When George Bush Sr was US President and James Baker his Secretary of State, the US closely monitored China’s nuclear-missile relationship with Pakistan and repeatedly made it clear to both countries that this clandestine relationship could cost them heavily.

After 9/11, because of US dependence on Pakistan for dealing with al-Qaeda and the Taliban, the US monitoring of the nuclear-missile supply relationship between Pakistan and China, and US pressure on China to stop adding to Pakistan’s nuclear capability, have eased. Pakistan has taken full advantage of this.

In the ongoing discussions in the US on the available options against Pakistan, the China angle has not received the attention it deserves. This deficiency is evident in Fair's analysis too. It is important to pay greater attention to the Chinese angle and study how to wean China away from its blind support of Pakistan.

The Saudi angle, another factor that has not received due attention in Fair's analysis, is important for two reasons. First, the Pakistani leadership is confident that if the US drastically cuts down its economic assistance, it can count on Saudi Arabia. Second, the Wahhabi-oriented jihadi organisations operating from Pakistani territory are  sustained by the intelligence agencies of Pakistan as well as Saudi Arabia.

The Pakistani military-intelligence establishment uses these Wahhabi jihadis to achieve its strategic objectives against India and in Afghanistan. The Saudi intelligence uses them for spreading the Wahhabi ideology in the Islamic world — particularly in the Af-Pak region and in the Central Asian Republics.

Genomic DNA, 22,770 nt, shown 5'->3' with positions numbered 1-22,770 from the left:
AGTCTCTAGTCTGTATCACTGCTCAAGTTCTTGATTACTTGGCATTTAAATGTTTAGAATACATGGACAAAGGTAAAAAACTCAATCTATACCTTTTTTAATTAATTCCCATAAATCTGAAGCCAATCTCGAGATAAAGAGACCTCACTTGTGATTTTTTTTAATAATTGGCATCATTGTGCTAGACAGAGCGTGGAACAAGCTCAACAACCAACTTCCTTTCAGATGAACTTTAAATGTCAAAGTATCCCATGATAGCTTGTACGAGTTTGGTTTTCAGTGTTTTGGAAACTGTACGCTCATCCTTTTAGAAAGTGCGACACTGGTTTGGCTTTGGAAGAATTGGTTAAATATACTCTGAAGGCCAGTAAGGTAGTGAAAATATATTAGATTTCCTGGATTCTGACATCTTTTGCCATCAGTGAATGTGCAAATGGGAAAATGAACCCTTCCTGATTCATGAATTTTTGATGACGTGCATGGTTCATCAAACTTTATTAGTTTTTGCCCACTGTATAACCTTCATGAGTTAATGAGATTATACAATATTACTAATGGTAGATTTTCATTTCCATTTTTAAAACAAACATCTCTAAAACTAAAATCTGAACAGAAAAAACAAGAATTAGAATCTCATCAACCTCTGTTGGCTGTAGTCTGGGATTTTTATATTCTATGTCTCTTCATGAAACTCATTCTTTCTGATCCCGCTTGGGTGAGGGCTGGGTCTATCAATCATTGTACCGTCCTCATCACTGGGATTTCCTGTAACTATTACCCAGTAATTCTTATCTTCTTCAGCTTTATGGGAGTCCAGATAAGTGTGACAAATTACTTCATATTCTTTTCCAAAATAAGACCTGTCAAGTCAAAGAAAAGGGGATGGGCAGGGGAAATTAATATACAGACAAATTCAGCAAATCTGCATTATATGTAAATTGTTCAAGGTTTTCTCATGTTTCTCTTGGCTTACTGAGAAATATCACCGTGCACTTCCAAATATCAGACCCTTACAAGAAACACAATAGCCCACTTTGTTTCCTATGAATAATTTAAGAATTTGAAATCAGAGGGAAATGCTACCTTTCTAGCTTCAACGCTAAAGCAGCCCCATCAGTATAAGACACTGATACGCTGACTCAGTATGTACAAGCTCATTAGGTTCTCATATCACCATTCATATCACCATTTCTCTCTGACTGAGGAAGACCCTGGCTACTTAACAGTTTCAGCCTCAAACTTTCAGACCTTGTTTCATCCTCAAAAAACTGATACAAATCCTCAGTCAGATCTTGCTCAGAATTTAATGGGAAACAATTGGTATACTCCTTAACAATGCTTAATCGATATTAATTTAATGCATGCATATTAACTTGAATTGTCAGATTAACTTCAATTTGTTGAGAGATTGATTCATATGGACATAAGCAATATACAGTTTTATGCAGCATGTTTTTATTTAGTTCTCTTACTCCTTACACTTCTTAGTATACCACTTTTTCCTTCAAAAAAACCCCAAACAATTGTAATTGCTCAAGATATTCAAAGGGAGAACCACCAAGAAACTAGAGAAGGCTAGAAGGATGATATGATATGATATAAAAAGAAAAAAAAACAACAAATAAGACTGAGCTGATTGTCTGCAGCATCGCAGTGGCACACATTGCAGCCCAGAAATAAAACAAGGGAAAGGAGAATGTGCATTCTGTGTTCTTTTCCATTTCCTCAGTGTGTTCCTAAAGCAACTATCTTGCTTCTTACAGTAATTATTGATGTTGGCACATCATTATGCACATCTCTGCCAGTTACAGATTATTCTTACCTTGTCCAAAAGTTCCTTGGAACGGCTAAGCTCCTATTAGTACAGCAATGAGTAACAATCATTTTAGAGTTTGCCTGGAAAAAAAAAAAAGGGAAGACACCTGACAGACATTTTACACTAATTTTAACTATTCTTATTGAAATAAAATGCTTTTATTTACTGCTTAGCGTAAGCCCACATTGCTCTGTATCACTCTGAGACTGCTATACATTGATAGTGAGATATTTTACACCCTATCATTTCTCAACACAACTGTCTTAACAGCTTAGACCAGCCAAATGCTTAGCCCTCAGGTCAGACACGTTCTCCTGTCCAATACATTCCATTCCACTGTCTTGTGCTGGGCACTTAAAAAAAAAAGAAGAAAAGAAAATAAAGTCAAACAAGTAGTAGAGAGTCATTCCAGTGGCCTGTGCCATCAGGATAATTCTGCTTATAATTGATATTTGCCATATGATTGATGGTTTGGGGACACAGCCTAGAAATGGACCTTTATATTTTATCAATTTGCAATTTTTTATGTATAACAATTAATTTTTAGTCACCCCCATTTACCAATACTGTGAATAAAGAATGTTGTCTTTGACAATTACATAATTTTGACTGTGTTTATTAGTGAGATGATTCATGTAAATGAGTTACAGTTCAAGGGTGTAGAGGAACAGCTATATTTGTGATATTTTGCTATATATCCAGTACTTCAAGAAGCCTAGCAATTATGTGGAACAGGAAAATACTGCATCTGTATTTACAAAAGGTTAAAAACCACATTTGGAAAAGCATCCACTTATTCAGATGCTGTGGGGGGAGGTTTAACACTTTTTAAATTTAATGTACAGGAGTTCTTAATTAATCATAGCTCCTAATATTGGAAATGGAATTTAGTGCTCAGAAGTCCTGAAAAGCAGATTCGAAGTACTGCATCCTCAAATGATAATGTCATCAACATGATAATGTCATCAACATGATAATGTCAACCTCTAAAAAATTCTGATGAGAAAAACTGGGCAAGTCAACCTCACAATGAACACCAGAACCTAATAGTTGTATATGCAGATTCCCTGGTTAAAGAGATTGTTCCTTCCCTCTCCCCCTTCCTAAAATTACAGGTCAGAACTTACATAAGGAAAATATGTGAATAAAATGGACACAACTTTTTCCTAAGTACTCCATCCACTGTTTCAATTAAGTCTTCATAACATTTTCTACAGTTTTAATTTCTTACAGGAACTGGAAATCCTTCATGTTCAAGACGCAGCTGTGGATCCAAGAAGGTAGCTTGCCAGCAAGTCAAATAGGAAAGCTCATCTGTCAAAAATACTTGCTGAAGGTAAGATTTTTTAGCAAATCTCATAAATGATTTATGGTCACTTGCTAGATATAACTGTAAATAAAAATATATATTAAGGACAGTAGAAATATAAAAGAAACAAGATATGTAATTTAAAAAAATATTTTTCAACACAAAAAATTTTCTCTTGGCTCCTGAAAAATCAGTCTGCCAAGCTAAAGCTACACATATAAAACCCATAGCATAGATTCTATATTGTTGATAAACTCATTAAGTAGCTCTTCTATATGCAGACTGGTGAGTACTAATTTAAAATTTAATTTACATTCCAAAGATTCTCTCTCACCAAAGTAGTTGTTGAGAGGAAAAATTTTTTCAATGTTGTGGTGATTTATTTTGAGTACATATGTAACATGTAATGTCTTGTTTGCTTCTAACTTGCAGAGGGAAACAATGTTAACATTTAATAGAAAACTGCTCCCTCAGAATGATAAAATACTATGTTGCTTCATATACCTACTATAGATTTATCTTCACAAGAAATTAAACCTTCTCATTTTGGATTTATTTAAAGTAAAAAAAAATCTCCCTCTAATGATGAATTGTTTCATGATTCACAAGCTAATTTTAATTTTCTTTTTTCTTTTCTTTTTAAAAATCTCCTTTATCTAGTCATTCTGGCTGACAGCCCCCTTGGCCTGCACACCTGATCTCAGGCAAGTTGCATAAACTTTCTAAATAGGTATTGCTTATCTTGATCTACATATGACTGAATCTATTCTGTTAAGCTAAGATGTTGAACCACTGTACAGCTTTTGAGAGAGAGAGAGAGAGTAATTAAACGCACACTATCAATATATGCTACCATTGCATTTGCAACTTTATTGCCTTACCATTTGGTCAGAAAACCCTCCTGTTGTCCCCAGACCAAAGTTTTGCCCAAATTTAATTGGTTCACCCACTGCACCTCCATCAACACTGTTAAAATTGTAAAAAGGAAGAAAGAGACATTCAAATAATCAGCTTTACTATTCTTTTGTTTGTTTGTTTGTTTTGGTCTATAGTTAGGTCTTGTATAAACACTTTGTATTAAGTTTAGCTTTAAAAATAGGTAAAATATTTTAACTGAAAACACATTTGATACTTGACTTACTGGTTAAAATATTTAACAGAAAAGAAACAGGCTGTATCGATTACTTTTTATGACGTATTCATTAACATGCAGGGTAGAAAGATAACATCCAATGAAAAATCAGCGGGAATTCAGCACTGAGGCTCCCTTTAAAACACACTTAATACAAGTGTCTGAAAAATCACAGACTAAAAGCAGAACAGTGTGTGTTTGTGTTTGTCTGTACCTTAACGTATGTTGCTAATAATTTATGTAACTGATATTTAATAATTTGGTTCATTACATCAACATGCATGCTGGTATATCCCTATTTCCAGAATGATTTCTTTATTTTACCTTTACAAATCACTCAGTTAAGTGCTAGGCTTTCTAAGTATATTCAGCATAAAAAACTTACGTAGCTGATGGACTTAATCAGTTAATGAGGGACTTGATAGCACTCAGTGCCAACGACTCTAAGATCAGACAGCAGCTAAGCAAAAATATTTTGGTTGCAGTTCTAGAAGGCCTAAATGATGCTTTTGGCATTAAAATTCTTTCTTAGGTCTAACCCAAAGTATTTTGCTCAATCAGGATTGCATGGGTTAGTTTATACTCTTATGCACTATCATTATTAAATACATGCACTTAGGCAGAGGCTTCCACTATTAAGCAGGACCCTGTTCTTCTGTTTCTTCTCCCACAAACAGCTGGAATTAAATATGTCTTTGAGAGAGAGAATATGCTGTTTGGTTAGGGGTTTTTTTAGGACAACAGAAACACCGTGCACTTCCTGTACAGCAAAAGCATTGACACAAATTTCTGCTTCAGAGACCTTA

The important question, therefore, is not only how to make Pakistan behave, but also how to get the co-operation of China and Saudi Arabia in this endeavour. Making Pakistan behave as a responsible member of the international community is a much more difficult and complex task than has been projected by Fair in her analysis.

B Raman is Additional Secretary (Retired) in the Cabinet Secretariat, Government of India. He is currently Director of the Institute For Topical Studies, Chennai; and Associate of the Chennai Centre for China Studies. Republished with permission from the Chennai Centre for China Studies.

Updated Date:

Find latest and upcoming tech gadgets online on Tech2 Gadgets. Get technology news, gadgets reviews & ratings. Popular gadgets including laptop, tablet and mobile specifications, features, prices, comparison.

also read

England vs Pakistan: Former batsman Jonathan Trott appointed as hosts' batting coach for series
First Cricket News

England vs Pakistan: Former batsman Jonathan Trott appointed as hosts' batting coach for series

Trott, who played 68 ODIs and seven T20 matches, has scored 18,662 runs in first-class cricket.

Umar Akmal's ban halved to 18 months by adjudicator, cricketer still unhappy, to appeal again
First Cricket News

Umar Akmal's ban halved to 18 months by adjudicator, cricketer still unhappy, to appeal again

Akmal was banned after the Pakistan Cricket Board’s disciplinary committee found him guilty of two charges of violating the anti-corruption code just before the start of PSL 2020

When is a woman's grief 'good' enough? Reactions to a celebrity death highlight gendered social expectations
Lifestyle

When is a woman's grief 'good' enough? Reactions to a celebrity death highlight gendered social expectations

Social media platforms act as sites wherein death, loss, and mourning are increasingly encountered and negotiated. With the online omnipresence of grieving, it becomes a constant challenge for women, especially those bereaved, to perform ‘good grief’.